# The Topology of Open Intervals (-n, n) on the Set of Real Numbers

Recall from the Topological Spaces page that a set $X$ an a collection $\tau$ of subsets of $X$ together denoted $(X, \tau)$ is called a topological space if:

- $\emptyset \in \tau$ and $X \in \tau$, i.e., the empty set and the whole set are contained in $\tau$.

- If $U_i \in \tau$ for all $i \in I$ where $I$ is some index set then $\displaystyle{\bigcup_{i \in I} U_i \in \tau}$, i.e., for any arbitrary collection of subsets from $\tau$, their union is contained in $\tau$.

- If $U_1, U_2, ..., U_n \in \tau$ then $\displaystyle{\bigcap_{i=1}^{n} U_i \in \tau}$, i.e., for any finite collection of subsets from $\tau$, their intersection is contained in $\tau$.

We will now look at the topology of open intervals of the form $(-n, n)$ with $\emptyset$, $\mathbb{R}$ included on the set of real numbers.

Consider the collection, from $\mathbb{R}$, of open intervals of the form:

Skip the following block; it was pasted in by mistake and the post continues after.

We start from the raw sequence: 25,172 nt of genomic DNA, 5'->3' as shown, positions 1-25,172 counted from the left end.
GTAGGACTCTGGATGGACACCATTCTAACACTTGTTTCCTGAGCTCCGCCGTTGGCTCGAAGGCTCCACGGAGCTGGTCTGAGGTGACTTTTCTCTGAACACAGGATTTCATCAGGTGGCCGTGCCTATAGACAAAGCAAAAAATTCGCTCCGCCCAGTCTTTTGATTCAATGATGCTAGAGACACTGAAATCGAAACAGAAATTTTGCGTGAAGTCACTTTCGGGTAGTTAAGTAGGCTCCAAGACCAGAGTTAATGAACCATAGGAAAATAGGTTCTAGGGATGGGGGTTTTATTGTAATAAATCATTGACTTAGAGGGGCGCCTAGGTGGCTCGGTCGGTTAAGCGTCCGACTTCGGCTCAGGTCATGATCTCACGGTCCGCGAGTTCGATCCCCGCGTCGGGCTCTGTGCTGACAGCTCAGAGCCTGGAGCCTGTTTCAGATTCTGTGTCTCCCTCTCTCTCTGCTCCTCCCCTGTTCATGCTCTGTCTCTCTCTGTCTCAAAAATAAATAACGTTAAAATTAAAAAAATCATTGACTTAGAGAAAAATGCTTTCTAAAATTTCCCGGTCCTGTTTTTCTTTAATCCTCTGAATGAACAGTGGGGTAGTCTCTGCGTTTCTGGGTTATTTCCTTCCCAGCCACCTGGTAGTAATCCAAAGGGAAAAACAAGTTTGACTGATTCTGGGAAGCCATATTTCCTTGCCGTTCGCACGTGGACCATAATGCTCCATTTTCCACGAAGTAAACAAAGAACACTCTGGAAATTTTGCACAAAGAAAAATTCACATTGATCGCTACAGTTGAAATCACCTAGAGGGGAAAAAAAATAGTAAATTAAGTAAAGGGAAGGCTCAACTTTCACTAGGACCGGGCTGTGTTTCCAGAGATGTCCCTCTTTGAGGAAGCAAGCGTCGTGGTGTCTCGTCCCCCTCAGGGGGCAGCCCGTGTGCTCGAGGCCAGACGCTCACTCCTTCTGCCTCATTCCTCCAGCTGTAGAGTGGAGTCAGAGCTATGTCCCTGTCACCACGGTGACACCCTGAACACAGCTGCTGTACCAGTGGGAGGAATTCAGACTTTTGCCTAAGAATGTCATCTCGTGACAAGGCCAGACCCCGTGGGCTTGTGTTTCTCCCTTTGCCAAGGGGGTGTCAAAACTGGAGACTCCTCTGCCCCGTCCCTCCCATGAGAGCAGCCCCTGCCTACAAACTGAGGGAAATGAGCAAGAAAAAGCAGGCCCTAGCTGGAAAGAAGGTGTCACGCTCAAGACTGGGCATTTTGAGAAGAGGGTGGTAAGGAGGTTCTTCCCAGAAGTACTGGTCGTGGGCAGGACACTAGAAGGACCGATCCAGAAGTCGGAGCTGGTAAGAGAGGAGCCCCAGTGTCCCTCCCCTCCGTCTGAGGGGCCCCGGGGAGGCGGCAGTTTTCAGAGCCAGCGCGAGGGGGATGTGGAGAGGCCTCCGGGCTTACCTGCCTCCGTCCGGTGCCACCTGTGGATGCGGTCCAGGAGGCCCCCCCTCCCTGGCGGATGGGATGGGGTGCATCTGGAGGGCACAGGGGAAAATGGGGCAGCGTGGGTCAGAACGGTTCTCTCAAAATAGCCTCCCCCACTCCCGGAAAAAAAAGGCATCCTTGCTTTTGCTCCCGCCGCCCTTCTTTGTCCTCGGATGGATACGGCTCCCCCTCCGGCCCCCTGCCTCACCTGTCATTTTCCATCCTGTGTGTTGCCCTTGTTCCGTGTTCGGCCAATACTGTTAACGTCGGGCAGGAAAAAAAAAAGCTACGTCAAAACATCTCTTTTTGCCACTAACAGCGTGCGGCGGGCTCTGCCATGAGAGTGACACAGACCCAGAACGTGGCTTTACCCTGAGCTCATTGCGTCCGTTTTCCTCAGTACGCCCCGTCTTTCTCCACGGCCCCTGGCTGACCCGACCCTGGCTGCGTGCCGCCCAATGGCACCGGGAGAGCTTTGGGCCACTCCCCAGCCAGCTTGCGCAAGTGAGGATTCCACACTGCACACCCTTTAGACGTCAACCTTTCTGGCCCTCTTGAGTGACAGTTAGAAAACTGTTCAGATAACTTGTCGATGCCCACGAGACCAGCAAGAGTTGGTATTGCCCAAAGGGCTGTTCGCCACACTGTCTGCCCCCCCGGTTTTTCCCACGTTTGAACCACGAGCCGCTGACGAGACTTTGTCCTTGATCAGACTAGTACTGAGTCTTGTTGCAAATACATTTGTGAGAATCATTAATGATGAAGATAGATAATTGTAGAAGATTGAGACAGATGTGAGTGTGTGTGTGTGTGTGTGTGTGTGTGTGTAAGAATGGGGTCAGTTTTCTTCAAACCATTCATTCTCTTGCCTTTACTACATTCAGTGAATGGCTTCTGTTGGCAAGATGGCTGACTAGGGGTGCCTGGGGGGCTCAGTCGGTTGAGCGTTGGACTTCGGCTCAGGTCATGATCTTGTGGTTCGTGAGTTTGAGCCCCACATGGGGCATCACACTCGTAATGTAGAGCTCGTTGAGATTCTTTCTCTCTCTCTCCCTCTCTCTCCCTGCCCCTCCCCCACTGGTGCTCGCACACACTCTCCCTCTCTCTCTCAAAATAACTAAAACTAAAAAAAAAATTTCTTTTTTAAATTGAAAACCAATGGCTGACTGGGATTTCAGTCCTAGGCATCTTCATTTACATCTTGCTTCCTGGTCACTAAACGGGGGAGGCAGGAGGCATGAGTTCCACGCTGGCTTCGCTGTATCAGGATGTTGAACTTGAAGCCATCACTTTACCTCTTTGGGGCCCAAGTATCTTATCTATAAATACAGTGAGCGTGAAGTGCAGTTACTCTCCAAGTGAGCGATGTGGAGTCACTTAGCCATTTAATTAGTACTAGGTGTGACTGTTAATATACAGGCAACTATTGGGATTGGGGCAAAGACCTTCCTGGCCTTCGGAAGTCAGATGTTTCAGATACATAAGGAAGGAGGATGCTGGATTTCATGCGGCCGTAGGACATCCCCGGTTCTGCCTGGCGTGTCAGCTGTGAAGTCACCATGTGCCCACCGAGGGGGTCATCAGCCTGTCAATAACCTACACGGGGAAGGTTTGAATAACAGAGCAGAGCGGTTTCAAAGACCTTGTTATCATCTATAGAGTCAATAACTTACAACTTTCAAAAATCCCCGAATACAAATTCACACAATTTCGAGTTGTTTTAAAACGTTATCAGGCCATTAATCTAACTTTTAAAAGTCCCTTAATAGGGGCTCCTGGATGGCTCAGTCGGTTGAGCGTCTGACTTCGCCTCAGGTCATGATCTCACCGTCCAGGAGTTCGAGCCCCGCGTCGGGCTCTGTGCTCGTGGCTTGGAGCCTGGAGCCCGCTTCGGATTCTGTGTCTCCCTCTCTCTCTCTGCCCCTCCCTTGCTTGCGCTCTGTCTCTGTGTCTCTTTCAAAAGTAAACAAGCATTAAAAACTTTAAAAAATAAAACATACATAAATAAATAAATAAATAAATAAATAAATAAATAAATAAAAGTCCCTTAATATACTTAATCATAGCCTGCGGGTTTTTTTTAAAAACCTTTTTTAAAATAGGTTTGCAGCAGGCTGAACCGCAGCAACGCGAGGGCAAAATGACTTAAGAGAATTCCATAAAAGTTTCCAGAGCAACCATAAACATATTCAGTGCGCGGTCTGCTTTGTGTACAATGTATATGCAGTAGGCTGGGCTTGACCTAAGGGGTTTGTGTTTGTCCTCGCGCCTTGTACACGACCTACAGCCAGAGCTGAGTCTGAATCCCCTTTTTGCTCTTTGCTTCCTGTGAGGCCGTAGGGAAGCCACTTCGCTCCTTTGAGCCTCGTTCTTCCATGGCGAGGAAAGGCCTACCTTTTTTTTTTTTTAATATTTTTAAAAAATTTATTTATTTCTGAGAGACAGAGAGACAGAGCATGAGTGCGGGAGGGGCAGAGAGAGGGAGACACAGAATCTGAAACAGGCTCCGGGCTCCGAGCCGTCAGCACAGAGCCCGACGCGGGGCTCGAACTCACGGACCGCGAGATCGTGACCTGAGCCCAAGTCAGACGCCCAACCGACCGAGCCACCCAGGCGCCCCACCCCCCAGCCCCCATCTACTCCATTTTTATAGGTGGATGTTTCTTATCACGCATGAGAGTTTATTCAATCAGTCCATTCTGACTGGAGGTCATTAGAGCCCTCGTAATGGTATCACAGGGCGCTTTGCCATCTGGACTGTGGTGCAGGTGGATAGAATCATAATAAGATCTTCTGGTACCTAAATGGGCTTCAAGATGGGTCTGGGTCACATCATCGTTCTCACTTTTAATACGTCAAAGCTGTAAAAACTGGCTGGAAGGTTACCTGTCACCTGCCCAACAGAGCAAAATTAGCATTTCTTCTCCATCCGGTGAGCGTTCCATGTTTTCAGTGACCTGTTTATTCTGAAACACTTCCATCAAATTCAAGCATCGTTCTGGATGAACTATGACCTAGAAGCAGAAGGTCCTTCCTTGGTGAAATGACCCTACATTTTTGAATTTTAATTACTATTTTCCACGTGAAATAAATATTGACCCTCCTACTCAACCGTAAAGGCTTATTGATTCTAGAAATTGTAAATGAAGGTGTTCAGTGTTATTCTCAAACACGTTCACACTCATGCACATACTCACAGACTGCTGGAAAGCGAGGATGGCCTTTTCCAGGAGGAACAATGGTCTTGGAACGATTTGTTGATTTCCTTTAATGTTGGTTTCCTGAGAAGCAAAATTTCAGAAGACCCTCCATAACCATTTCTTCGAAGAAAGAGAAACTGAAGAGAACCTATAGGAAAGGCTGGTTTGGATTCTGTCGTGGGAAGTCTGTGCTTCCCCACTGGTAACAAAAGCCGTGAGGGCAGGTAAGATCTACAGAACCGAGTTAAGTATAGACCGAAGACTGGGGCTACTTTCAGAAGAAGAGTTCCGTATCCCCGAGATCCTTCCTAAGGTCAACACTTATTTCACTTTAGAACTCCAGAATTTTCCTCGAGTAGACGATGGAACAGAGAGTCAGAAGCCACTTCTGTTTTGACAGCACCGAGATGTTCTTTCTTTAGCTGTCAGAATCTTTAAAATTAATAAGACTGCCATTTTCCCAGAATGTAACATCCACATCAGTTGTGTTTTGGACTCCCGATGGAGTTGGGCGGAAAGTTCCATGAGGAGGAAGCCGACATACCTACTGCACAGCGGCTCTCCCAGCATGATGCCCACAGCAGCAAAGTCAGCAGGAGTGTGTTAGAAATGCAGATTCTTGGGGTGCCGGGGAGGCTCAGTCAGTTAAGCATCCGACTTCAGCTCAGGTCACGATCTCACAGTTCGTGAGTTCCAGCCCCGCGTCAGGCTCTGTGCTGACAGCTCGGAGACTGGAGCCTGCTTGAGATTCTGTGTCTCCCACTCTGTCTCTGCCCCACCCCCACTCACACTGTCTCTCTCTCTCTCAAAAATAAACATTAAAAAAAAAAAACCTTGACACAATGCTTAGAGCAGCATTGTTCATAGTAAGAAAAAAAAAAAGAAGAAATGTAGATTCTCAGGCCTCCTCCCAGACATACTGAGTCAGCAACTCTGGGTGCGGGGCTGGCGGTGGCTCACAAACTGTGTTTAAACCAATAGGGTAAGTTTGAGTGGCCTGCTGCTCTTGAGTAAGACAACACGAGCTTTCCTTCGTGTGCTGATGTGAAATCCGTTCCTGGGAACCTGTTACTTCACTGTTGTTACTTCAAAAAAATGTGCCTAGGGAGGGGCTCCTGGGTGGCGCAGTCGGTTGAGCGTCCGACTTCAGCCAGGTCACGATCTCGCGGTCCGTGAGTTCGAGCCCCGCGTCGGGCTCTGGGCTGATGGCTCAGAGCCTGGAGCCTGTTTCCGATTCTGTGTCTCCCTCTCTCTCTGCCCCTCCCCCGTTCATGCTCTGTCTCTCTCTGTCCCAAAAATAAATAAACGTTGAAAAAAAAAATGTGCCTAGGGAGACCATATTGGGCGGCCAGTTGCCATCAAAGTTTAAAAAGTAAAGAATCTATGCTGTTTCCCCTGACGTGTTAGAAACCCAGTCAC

(1)Let's verify that $\tau$ is a topology on $\mathbb{R}$.

For the first condition we clearly see that $\emptyset, \mathbb{R} \in \tau$.

For the second condition, notice that:

(2)Therefore any arbitrary union $\displaystyle{\bigcup_{i \in I} U_i}$ for $U_i \in \tau$ for all $i \in I$ of these open intervals in $\tau$ will be the "largest" subset in the union in the nesting above and hence is contained in $\tau$.

For the third condition, from above, we see that any finite intersection $\displaystyle{\bigcap_{i=1}^{n} U_i}$ for $U_i \in \tau$ for all $i \in \{ 1, 2, ..., n \}$ of these open intervals in $\tau$ will be the "smallest" subset in the intersection in the nesting above and hence is contained in $\tau$.

Therefore $(X, \tau)$ is a topological space.